Venice: the vera da pozzo: Water Wells

Venice may be one of the most photographed cities in Italy and well deserved. The canals, the colorful gondolas and the many bridges are only a few of the unique sites to photograph.

It is easy to miss items that have a great story to tell. Sometimes only a local can share insight and stories about their home, that you will never find in a tour book.

On one of my visits Home to Italy I met Marisa Convento who is an accomplished Impiraressa, and the creator of Venetian Dreams. The pozzi in Venice were a perfect photo story but to know more about them I turned to Marisa for details. She sent me a photo from her colletion that easily explains the daily activity at each well.

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Away from the tourist sites in Venice, you find the neighborhoods where locals work, shop and raise their families.   Roam the calle that will take you to a campi or corti where children play and seniors sit and chat with their neighbors.   Often the route is punctuated by the  remaining pozzi that were engineered to supply clean water to the residents of Venice. 

Varying in size and design, the well covering was often the striking design but more often the cover is simple while artistic carvings adorn the sides of the wellhead.       As the center point for the families that lived here, it was also public art and a great photo opp for a visitor.     

Turning a corner or finding yourself at a dead end you may be rewarded with a unique design on the local well or one repurposed by the locals as a mini garden.  An area near the base of the wellhead often included a stone basin designed so that animals might drink here and not contaminate the well water. 

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The gastaldo (block leader) and the local priest had the keys to the well cover and would lock and unlock the well  twice a day, morning and evening with the ringing of the bells.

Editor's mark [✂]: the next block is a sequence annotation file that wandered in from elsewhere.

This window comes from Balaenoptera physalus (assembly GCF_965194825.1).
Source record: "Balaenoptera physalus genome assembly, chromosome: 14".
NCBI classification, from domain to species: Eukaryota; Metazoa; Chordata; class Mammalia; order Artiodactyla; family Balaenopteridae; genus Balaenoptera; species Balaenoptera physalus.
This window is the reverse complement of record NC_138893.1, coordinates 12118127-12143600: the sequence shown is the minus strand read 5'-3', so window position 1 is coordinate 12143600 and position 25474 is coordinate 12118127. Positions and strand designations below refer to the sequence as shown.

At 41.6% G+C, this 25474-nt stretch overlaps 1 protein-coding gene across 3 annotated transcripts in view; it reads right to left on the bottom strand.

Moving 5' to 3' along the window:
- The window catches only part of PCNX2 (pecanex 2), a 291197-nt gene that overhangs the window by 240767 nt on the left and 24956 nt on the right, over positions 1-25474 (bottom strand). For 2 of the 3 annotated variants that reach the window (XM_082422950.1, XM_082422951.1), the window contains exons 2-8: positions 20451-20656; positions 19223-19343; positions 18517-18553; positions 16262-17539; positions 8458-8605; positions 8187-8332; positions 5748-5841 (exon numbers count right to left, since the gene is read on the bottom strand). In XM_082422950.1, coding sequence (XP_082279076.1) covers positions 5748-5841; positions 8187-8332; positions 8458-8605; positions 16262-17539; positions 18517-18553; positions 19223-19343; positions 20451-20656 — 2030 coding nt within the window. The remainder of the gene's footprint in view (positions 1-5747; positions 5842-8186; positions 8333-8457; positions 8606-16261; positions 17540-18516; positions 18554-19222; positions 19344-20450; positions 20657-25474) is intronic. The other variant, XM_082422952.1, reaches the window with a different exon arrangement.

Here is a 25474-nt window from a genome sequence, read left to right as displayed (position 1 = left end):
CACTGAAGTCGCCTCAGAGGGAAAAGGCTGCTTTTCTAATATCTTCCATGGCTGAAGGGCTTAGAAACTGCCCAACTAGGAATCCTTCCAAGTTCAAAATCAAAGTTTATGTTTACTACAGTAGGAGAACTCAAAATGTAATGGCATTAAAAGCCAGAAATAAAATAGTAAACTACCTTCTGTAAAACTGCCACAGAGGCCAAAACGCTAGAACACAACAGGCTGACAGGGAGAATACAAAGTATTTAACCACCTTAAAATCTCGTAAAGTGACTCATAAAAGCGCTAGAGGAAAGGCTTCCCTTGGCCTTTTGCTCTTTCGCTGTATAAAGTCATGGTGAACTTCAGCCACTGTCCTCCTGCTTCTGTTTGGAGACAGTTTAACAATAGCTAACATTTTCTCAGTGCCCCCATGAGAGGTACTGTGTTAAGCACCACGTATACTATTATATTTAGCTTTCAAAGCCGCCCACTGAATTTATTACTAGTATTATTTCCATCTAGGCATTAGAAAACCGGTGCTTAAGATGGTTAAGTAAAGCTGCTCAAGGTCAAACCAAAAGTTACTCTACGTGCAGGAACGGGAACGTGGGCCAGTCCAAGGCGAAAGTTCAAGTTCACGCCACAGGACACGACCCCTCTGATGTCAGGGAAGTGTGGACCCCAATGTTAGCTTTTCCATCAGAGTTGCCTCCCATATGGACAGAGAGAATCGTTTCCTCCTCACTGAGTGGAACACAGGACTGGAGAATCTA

One of the many jobs for the women in the household was to carry buckets of water home for cooking, drinking and washing.    

At times when there was insufficient water in the wells, water was brought in by boat from the mainland.   Bigolanti were assigned to take water around to the neighborhoods, another job performed by women. 

According to Veninezia Authentica, originally there were public, private wells and those sponsored by the church.      “An 1858 report by the Comune di Venezia numbered 180 working public wells and 6,046 private wells.   ” Wealthy families who donated a well to the city might have an inscription added to the carvings on the well head.” 

Several famous pozzi are listed with ‘TurismoVenezia’: the red marble well in the courtyard at Ca’ d’Oro by Bartolomeo Born in 1427,  A picture containing building, outdoor, stone, arch

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photo credit ‘Bing photos’  

     photo credit ‘Bing photos’ 

The only bronze wellheads are at the Ducal Palace, VeniceA picture containing ground, water basin, fountain, old

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Palazzo Corner della Ca’ Granda, photo credit 

Eventually the system of wells was replaced with an aqueduct and later a direct connection with the mainland.  A small number of the original wells, now sealed, can still be viewed on a walk through the many neighborhoods of the city.   

Venice is surrounded by water and therefore the wells required unique engineering to collect rain water and keep sea water out.

The traditional method of digging a well is not an option when your live on and surrounded by salt water. Images of Venice clearly describes the unique construction of wells in Venice to supply the residents with fresh water.

Since a large surface area was required around each well to collect sufficient rain water, many were located in squares, courtyards, palaces and religious buildings. According to Images of Venice ‘gutters were created around the well and they drained the rainwater into the filtering system”.

On your next trip to Venice, be sure to watch for something tourists never find.

Published by Lee Laurino

A traveler not a tourist, searching for experiences not in travel books. Solo traveler who travels as long and far as possible sharing photos of the people and places I discover

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